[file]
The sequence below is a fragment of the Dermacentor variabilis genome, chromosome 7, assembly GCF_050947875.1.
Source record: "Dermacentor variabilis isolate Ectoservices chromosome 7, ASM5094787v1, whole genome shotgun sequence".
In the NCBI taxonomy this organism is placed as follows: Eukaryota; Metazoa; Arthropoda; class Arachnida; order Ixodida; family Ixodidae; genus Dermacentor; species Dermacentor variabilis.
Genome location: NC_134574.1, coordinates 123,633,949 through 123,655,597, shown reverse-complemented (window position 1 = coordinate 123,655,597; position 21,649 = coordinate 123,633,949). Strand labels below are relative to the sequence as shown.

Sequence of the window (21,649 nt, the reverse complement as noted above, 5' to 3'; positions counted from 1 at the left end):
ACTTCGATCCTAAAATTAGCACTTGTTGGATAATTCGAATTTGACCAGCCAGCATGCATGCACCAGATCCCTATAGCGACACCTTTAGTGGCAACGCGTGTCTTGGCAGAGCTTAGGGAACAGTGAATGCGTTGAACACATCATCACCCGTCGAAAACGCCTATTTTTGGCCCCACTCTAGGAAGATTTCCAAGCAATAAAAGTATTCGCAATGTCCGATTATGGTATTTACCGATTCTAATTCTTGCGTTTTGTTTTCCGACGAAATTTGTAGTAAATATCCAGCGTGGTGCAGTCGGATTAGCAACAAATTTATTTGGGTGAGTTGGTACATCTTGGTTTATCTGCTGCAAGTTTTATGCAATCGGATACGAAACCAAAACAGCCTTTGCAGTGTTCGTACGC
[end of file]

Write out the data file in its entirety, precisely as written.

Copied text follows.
The sequence below is a fragment of the Dermacentor variabilis genome, chromosome 7, assembly GCF_050947875.1.
Source record: "Dermacentor variabilis isolate Ectoservices chromosome 7, ASM5094787v1, whole genome shotgun sequence".
In the NCBI taxonomy this organism is placed as follows: Eukaryota; Metazoa; Arthropoda; class Arachnida; order Ixodida; family Ixodidae; genus Dermacentor; species Dermacentor variabilis.
Genome location: NC_134574.1, coordinates 123,633,949 through 123,655,597, shown reverse-complemented (window position 1 = coordinate 123,655,597; position 21,649 = coordinate 123,633,949). Strand labels below are relative to the sequence as shown.

Sequence of the window (21,649 nt, the reverse complement as noted above, 5' to 3'; positions counted from 1 at the left end):
ACTTCGATCCTAAAATTAGCACTTGTTGGATAATTCGAATTTGACCAGCCAGCATGCATGCACCAGATCCCTATAGCGACACCTTTAGTGGCAACGCGTGTCTTGGCAGAGCTTAGGGAACAGTGAATGCGTTGAACACATCATCACCCGTCGAAAACGCCTATTTTTGGCCCCACTCTAGGAAGATTTCCAAGCAATAAAAGTATTCGCAATGTCCGATTATGGTATTTACCGATTCTAATTCTTGCGTTTTGTTTTCCGACGAAATTTGTAGTAAATATCCAGCGTGGTGCAGTCGGATTAGCAACAAATTTATTTGGGTGAGTTGGTACATCTTGGTTTATCTGCTGCAAGTTTTATGCAATCGGATACGAAACCAAAACAGCCTTTGCAGTGTTCGTACGC